Jan 21, 2008

Tips for getting better sleep

Taking sleep seriously is important for everyone, and doubly important for shiftworkers, because it can be harder to come by. To get the sleep you need requires your attention and focus, especially when you're working on the night shift.

A regular sleeping schedule, whether during the day or night, is more likely to result in a good amount of sleep.

Whenever possible, sleep when you can. Plan activities around your sleep time, not your sleep around other activities. This way you won’t reduce or sacrifice sleep.

You may need to trick your body into thinking it is sleeping at night. If you’ve been up all night, try sleeping early in the day, because generally it is better and easier to do so. Going to bed later generally means you’ll wake too soon and won’t be able to get back to sleep. If you’re inclined to do so, preparing a special room helps for daytime sleeping (you may be able to get one long sleep period).

If you are over 40 your sleep will probably be different to when you were 24. You sleep worse at night and tend to be more drowsy and susceptible to microsleeps. For older shiftworkers, it is more difficult to stay awake at night and to sleep during the day.

Here are some sleep tips to help you fall asleep, and stay asleep:

  • Sleep in a room away from traffic and neighborhood noises.
  • Install double-glazing to help to reduce noise and assist with temperature control.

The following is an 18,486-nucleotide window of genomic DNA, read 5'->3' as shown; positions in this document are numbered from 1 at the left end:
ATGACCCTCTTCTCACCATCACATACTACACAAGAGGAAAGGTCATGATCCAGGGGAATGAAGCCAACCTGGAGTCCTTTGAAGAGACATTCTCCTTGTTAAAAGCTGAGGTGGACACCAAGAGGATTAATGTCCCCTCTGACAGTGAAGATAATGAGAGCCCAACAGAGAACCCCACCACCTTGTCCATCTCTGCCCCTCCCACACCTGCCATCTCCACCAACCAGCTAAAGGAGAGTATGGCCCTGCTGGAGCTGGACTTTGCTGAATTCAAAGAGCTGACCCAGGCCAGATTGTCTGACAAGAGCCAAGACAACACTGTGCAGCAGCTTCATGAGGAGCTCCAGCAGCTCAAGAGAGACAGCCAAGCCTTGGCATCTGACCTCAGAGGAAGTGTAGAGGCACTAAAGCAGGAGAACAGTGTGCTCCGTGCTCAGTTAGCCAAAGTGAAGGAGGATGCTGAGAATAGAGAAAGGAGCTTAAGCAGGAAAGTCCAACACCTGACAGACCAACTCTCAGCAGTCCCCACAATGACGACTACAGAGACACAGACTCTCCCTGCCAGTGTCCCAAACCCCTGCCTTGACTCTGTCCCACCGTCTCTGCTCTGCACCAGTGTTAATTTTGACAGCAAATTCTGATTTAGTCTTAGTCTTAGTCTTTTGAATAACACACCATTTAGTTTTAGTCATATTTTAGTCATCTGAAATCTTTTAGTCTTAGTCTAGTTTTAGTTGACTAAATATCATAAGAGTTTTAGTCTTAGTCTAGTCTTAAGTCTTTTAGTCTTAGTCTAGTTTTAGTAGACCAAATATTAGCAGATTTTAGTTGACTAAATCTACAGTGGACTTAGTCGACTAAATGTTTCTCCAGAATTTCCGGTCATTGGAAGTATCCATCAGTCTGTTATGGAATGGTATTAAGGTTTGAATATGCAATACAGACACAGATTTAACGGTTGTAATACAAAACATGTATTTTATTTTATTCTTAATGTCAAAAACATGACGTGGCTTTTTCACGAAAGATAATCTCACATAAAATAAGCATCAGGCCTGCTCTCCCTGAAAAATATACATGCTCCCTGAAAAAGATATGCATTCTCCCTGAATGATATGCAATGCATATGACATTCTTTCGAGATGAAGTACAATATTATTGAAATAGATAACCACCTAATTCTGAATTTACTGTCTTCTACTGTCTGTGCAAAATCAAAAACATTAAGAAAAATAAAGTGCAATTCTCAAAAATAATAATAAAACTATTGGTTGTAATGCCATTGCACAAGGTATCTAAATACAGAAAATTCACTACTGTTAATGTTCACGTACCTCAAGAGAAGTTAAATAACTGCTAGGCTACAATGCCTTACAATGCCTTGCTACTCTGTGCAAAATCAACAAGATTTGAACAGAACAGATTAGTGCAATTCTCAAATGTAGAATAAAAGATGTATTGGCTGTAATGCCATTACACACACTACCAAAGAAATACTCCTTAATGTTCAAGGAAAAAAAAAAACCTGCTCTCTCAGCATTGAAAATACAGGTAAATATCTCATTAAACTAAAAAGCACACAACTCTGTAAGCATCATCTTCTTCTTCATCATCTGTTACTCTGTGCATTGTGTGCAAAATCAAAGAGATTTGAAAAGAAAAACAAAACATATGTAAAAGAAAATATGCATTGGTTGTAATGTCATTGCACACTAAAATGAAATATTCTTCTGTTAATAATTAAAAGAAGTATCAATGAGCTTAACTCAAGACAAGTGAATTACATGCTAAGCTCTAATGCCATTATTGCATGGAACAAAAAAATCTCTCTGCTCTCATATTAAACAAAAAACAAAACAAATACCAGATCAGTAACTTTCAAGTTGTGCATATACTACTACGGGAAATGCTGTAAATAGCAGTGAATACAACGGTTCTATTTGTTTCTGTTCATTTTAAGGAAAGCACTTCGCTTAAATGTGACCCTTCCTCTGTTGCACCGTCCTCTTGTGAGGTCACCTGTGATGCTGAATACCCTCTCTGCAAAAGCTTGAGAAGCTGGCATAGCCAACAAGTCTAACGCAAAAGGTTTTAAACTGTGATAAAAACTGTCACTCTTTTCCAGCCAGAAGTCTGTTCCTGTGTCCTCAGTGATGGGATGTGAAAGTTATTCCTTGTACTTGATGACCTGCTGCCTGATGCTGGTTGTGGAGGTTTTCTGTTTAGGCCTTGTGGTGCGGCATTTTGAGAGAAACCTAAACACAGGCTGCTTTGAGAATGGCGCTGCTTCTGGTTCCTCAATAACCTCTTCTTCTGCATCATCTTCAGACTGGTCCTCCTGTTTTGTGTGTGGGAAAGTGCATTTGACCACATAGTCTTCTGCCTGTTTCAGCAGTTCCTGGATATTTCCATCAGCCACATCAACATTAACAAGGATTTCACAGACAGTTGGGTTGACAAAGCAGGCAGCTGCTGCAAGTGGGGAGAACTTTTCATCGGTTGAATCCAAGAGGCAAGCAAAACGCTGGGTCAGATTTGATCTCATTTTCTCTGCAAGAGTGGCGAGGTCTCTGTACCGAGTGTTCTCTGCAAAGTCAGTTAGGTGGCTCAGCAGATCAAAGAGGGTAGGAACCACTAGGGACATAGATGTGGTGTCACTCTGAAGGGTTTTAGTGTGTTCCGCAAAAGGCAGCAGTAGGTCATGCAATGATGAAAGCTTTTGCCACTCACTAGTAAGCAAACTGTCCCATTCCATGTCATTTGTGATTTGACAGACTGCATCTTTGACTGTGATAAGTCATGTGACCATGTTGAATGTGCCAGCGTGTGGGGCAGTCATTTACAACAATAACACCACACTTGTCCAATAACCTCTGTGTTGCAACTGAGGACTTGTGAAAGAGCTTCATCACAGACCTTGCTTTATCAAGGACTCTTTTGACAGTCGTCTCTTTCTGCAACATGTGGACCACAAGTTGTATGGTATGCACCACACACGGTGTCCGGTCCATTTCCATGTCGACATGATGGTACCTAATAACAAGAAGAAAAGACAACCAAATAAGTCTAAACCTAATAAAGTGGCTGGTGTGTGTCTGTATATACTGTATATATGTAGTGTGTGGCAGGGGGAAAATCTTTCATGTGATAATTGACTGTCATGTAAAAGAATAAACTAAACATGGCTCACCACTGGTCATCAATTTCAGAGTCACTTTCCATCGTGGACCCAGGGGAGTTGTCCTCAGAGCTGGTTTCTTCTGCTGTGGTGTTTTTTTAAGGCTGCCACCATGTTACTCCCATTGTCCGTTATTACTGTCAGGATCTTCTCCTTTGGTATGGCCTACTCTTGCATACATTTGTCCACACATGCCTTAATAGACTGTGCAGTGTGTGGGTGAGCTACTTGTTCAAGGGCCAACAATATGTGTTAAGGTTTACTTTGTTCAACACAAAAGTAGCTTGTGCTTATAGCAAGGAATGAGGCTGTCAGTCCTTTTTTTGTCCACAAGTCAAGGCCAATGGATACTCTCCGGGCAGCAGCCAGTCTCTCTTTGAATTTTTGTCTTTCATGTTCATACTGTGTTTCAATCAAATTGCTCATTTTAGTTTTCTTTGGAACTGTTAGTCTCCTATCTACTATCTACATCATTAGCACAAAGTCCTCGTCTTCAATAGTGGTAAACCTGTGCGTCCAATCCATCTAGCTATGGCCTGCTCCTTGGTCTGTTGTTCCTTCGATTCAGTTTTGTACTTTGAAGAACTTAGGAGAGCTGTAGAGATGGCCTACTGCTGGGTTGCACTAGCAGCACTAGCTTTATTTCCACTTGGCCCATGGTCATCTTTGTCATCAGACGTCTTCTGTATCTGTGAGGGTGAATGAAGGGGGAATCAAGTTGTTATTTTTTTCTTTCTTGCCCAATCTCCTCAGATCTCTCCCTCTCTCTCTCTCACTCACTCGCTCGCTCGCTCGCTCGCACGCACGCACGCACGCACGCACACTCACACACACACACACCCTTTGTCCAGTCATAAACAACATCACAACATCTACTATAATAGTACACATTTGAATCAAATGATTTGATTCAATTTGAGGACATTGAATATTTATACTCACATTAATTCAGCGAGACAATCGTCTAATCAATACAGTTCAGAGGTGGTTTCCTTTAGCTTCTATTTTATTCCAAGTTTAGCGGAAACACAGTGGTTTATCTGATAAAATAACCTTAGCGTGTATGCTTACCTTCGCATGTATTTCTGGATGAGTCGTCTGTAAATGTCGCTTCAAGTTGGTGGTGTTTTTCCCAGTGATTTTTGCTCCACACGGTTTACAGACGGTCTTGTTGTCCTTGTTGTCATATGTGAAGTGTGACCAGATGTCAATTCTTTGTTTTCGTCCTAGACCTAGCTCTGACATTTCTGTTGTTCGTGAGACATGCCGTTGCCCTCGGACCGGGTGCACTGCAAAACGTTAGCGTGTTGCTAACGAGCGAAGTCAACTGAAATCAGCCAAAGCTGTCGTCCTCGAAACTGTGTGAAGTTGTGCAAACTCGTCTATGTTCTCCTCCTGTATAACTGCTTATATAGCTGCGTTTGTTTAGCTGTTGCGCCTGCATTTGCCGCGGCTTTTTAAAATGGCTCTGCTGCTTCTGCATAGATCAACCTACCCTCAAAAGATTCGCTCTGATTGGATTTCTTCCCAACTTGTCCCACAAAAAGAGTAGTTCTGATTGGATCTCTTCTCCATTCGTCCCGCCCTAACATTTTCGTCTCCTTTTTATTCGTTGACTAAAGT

• Use an air conditioner to control room temperature and to provide “white noise” that will mask other external noises.
  • Install insulation, as it will assist to maintain temperatures during summer and winter.
  • Use an answering machine or unplug the phone to reduce interruptions.
  • Install light-blocking curtains or shates and close them when you're trying to sleep.
  • Learn to relax (muscle relaxation, breathing techniques). There are books and CDs available to help.
  • Enlist family members to support your sleep time, get them to use headphones if watching TV or listening to music.
  • Go to bed at similar times during the day or night, this might help you get off to sleep a bit faster.
  • Let others know you’re trying to sleep during the day, so they can try to keep the noise down. Place a "do not disturb" sign on your door.
  • Develop bedtime routines, they allow your body and mind to shift gear and get ready for sleep. You could for example, shower, read, listen to relaxing music, clean your teeth, go to the toilet, check the locks, etc.
  • If you can’t go straight to sleep, don’t panic. Listen to music, read, watch TV (but not in bed). Do something you find relaxing and easy. Get out of bed and return when you feel ready to sleep.
I hope you find these helpful.


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